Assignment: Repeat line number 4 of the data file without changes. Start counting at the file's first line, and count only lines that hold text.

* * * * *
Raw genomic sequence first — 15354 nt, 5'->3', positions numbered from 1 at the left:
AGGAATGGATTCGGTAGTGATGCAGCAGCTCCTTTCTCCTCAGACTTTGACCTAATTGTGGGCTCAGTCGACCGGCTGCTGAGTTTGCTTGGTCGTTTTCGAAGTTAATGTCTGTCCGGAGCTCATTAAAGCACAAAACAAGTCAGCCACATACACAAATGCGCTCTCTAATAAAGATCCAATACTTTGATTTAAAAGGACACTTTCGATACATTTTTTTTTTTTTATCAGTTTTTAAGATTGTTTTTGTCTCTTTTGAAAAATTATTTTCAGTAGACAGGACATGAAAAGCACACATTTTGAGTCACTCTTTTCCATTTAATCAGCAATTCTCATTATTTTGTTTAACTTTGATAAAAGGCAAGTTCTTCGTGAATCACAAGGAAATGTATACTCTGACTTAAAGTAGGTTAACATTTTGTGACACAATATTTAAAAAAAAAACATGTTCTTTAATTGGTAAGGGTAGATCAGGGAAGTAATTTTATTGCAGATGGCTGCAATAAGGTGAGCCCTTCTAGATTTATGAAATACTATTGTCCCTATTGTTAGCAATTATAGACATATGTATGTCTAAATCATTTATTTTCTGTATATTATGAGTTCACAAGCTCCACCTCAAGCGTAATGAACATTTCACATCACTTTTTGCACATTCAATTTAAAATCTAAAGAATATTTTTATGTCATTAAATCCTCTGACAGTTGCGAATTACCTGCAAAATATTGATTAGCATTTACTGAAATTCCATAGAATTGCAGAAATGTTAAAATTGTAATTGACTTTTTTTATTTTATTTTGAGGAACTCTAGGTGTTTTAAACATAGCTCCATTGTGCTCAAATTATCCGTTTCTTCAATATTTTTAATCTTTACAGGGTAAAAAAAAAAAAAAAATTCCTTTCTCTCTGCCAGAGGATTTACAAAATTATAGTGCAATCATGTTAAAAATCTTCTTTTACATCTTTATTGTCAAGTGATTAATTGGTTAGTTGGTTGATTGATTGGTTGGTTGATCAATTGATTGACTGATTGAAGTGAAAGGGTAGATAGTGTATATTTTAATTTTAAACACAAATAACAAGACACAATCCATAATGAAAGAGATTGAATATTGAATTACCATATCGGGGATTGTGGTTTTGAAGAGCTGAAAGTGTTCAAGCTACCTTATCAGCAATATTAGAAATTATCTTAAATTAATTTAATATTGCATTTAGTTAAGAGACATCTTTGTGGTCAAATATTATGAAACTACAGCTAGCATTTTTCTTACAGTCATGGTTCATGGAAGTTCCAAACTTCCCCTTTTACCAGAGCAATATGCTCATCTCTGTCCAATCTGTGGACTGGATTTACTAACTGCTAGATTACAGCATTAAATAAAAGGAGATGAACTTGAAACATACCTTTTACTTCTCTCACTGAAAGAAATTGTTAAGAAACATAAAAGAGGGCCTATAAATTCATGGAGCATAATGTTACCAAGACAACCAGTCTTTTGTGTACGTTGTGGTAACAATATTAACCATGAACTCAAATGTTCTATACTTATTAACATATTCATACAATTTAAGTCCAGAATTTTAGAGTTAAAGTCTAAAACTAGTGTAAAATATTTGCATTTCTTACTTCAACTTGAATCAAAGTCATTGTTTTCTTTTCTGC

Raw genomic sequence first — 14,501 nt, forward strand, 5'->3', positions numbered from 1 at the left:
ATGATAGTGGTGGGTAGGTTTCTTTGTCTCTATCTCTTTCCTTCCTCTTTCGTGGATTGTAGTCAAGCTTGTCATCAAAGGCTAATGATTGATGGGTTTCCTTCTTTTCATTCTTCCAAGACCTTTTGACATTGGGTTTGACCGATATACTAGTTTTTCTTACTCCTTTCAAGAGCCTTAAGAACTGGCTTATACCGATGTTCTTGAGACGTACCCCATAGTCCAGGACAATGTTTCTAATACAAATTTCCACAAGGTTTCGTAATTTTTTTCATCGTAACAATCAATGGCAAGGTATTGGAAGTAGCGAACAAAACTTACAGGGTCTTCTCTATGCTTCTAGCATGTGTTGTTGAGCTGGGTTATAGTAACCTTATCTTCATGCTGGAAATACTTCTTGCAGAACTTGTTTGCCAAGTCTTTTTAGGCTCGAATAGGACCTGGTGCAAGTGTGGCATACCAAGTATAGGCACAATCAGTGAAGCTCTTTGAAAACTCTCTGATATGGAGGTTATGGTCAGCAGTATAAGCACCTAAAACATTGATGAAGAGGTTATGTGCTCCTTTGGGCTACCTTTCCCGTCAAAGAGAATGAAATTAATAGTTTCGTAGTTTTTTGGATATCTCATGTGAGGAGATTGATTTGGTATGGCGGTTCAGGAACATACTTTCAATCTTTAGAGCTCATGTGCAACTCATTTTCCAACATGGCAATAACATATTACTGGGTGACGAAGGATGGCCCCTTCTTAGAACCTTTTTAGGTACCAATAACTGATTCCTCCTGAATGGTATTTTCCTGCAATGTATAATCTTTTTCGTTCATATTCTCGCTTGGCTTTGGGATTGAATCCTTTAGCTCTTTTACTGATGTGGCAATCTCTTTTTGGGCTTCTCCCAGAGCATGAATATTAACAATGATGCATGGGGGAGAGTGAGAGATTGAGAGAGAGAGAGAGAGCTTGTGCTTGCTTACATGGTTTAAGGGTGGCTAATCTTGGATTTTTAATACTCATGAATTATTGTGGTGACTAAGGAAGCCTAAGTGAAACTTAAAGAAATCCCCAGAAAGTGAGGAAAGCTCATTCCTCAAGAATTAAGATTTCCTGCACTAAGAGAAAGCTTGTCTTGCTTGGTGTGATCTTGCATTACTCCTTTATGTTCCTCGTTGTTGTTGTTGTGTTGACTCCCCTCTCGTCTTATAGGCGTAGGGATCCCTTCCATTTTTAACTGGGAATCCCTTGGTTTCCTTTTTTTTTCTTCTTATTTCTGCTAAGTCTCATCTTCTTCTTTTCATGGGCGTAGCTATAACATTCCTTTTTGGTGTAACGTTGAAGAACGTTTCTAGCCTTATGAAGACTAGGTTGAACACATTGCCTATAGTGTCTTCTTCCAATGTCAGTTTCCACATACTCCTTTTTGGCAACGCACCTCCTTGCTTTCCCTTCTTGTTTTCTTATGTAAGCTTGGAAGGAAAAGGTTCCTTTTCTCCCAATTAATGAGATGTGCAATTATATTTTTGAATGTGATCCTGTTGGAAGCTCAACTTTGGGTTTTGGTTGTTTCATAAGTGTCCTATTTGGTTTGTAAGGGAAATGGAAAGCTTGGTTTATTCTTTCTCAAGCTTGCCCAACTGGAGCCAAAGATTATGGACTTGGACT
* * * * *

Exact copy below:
ATGATAGTGGTGGGTAGGTTTCTTTGTCTCTATCTCTTTCCTTCCTCTTTCGTGGATTGTAGTCAAGCTTGTCATCAAAGGCTAATGATTGATGGGTTTCCTTCTTTTCATTCTTCCAAGACCTTTTGACATTGGGTTTGACCGATATACTAGTTTTTCTTACTCCTTTCAAGAGCCTTAAGAACTGGCTTATACCGATGTTCTTGAGACGTACCCCATAGTCCAGGACAATGTTTCTAATACAAATTTCCACAAGGTTTCGTAATTTTTTTCATCGTAACAATCAATGGCAAGGTATTGGAAGTAGCGAACAAAACTTACAGGGTCTTCTCTATGCTTCTAGCATGTGTTGTTGAGCTGGGTTATAGTAACCTTATCTTCATGCTGGAAATACTTCTTGCAGAACTTGTTTGCCAAGTCTTTTTAGGCTCGAATAGGACCTGGTGCAAGTGTGGCATACCAAGTATAGGCACAATCAGTGAAGCTCTTTGAAAACTCTCTGATATGGAGGTTATGGTCAGCAGTATAAGCACCTAAAACATTGATGAAGAGGTTATGTGCTCCTTTGGGCTACCTTTCCCGTCAAAGAGAATGAAATTAATAGTTTCGTAGTTTTTTGGATATCTCATGTGAGGAGATTGATTTGGTATGGCGGTTCAGGAACATACTTTCAATCTTTAGAGCTCATGTGCAACTCATTTTCCAACATGGCAATAACATATTACTGGGTGACGAAGGATGGCCCCTTCTTAGAACCTTTTTAGGTACCAATAACTGATTCCTCCTGAATGGTATTTTCCTGCAATGTATAATCTTTTTCGTTCATATTCTCGCTTGGCTTTGGGATTGAATCCTTTAGCTCTTTTACTGATGTGGCAATCTCTTTTTGGGCTTCTCCCAGAGCATGAATATTAACAATGATGCATGGGGGAGAGTGAGAGATTGAGAGAGAGAGAGAGAGCTTGTGCTTGCTTACATGGTTTAAGGGTGGCTAATCTTGGATTTTTAATACTCATGAATTATTGTGGTGACTAAGGAAGCCTAAGTGAAACTTAAAGAAATCCCCAGAAAGTGAGGAAAGCTCATTCCTCAAGAATTAAGATTTCCTGCACTAAGAGAAAGCTTGTCTTGCTTGGTGTGATCTTGCATTACTCCTTTATGTTCCTCGTTGTTGTTGTTGTGTTGACTCCCCTCTCGTCTTATAGGCGTAGGGATCCCTTCCATTTTTAACTGGGAATCCCTTGGTTTCCTTTTTTTTTCTTCTTATTTCTGCTAAGTCTCATCTTCTTCTTTTCATGGGCGTAGCTATAACATTCCTTTTTGGTGTAACGTTGAAGAACGTTTCTAGCCTTATGAAGACTAGGTTGAACACATTGCCTATAGTGTCTTCTTCCAATGTCAGTTTCCACATACTCCTTTTTGGCAACGCACCTCCTTGCTTTCCCTTCTTGTTTTCTTATGTAAGCTTGGAAGGAAAAGGTTCCTTTTCTCCCAATTAATGAGATGTGCAATTATATTTTTGAATGTGATCCTGTTGGAAGCTCAACTTTGGGTTTTGGTTGTTTCATAAGTGTCCTATTTGGTTTGTAAGGGAAATGGAAAGCTTGGTTTATTCTTTCTCAAGCTTGCCCAACTGGAGCCAAAGATTATGGACTTGGACT